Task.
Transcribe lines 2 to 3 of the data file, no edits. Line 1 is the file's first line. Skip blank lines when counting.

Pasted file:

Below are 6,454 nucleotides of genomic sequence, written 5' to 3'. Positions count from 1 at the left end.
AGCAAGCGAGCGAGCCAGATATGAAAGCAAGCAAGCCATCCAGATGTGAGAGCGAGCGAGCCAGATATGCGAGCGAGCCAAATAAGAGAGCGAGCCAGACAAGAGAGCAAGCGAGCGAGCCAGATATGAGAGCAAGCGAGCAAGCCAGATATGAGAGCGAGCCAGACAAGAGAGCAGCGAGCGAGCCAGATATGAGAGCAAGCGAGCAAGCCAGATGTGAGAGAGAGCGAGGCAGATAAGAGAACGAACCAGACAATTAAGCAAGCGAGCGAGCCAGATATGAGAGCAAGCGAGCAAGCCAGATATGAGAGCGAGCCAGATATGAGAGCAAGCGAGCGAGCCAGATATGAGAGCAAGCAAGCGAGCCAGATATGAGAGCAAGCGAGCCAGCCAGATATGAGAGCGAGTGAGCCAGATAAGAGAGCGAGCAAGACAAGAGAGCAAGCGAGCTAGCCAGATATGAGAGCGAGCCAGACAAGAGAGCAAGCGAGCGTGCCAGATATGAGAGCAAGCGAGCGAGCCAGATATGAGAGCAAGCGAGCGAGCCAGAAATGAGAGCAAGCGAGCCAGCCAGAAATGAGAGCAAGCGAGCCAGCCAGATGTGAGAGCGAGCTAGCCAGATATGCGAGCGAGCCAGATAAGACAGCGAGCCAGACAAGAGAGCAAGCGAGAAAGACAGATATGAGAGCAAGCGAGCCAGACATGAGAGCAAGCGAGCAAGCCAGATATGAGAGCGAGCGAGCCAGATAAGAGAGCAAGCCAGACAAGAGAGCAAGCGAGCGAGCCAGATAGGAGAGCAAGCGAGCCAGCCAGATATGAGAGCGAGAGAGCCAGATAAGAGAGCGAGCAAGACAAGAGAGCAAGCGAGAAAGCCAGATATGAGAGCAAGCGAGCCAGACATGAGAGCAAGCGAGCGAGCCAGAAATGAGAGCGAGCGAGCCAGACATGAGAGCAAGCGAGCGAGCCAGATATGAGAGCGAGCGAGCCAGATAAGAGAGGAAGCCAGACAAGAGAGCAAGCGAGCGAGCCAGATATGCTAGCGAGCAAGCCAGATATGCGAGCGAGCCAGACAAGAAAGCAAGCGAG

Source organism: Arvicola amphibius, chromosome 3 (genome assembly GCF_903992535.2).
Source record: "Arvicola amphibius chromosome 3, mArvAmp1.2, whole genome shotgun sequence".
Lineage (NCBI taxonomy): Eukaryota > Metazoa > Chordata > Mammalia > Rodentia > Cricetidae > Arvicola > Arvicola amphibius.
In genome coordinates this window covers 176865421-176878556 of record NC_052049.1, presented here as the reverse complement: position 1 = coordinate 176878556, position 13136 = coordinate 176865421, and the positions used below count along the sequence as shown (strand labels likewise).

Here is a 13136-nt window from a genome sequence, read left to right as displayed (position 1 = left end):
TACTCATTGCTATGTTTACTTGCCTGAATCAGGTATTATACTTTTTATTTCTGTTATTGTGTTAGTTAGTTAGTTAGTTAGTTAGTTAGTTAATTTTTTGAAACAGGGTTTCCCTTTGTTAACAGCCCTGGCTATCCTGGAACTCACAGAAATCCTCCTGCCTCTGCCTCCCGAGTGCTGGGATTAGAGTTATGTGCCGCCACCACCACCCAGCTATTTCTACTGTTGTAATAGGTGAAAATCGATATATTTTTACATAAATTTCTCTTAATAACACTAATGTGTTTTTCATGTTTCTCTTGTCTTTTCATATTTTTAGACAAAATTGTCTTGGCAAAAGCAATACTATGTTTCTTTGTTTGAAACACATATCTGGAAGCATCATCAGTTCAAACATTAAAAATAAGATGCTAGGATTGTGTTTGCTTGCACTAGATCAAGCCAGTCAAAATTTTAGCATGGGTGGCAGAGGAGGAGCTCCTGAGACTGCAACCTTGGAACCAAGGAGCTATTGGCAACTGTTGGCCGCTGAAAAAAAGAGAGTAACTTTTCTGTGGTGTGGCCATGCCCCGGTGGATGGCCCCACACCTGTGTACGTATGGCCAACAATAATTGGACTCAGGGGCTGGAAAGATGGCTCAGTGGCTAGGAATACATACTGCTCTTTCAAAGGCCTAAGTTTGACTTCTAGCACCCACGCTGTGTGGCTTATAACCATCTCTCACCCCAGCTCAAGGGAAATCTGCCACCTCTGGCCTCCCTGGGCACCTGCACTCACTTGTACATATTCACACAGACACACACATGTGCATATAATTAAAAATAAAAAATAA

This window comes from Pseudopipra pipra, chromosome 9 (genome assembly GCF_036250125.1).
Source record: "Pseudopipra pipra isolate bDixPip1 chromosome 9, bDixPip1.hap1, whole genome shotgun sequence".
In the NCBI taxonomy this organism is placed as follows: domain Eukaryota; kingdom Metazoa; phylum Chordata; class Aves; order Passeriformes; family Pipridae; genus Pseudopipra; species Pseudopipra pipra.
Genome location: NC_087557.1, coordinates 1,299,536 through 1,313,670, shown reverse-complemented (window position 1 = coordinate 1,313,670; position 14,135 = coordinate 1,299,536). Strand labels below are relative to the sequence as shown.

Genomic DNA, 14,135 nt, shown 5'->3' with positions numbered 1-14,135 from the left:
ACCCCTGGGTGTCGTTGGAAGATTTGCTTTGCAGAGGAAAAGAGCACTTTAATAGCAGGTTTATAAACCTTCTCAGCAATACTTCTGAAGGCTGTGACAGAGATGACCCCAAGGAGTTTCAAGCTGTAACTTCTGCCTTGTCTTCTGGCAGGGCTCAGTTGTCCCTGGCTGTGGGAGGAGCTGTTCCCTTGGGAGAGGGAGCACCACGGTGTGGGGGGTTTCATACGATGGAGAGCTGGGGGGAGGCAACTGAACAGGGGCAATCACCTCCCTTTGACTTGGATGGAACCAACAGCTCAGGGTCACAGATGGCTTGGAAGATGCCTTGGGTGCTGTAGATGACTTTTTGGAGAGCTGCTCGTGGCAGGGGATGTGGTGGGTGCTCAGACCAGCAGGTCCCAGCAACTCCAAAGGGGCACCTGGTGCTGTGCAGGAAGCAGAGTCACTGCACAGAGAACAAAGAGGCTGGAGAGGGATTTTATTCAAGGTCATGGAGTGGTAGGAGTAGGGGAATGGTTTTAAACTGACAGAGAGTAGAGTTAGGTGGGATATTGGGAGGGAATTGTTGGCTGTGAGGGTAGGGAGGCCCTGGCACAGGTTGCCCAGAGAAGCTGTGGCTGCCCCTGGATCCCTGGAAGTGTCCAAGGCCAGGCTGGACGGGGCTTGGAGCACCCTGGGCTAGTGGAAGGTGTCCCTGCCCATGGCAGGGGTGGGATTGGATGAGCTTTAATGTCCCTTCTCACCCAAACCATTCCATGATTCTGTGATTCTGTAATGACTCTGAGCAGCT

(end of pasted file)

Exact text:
AGCAAGCGAGCGAGCCAGATATGAAAGCAAGCAAGCCATCCAGATGTGAGAGCGAGCGAGCCAGATATGCGAGCGAGCCAAATAAGAGAGCGAGCCAGACAAGAGAGCAAGCGAGCGAGCCAGATATGAGAGCAAGCGAGCAAGCCAGATATGAGAGCGAGCCAGACAAGAGAGCAGCGAGCGAGCCAGATATGAGAGCAAGCGAGCAAGCCAGATGTGAGAGAGAGCGAGGCAGATAAGAGAACGAACCAGACAATTAAGCAAGCGAGCGAGCCAGATATGAGAGCAAGCGAGCAAGCCAGATATGAGAGCGAGCCAGATATGAGAGCAAGCGAGCGAGCCAGATATGAGAGCAAGCAAGCGAGCCAGATATGAGAGCAAGCGAGCCAGCCAGATATGAGAGCGAGTGAGCCAGATAAGAGAGCGAGCAAGACAAGAGAGCAAGCGAGCTAGCCAGATATGAGAGCGAGCCAGACAAGAGAGCAAGCGAGCGTGCCAGATATGAGAGCAAGCGAGCGAGCCAGATATGAGAGCAAGCGAGCGAGCCAGAAATGAGAGCAAGCGAGCCAGCCAGAAATGAGAGCAAGCGAGCCAGCCAGATGTGAGAGCGAGCTAGCCAGATATGCGAGCGAGCCAGATAAGACAGCGAGCCAGACAAGAGAGCAAGCGAGAAAGACAGATATGAGAGCAAGCGAGCCAGACATGAGAGCAAGCGAGCAAGCCAGATATGAGAGCGAGCGAGCCAGATAAGAGAGCAAGCCAGACAAGAGAGCAAGCGAGCGAGCCAGATAGGAGAGCAAGCGAGCCAGCCAGATATGAGAGCGAGAGAGCCAGATAAGAGAGCGAGCAAGACAAGAGAGCAAGCGAGAAAGCCAGATATGAGAGCAAGCGAGCCAGACATGAGAGCAAGCGAGCGAGCCAGAAATGAGAGCGAGCGAGCCAGACATGAGAGCAAGCGAGCGAGCCAGATATGAGAGCGAGCGAGCCAGATAAGAGAGGAAGCCAGACAAGAGAGCAAGCGAGCGAGCCAGATATGCTAGCGAGCAAGCCAGATATGCGAGCGAGCCAGACAAGAAAGCAAGCGAG

Source organism: Arvicola amphibius, chromosome 3 (genome assembly GCF_903992535.2).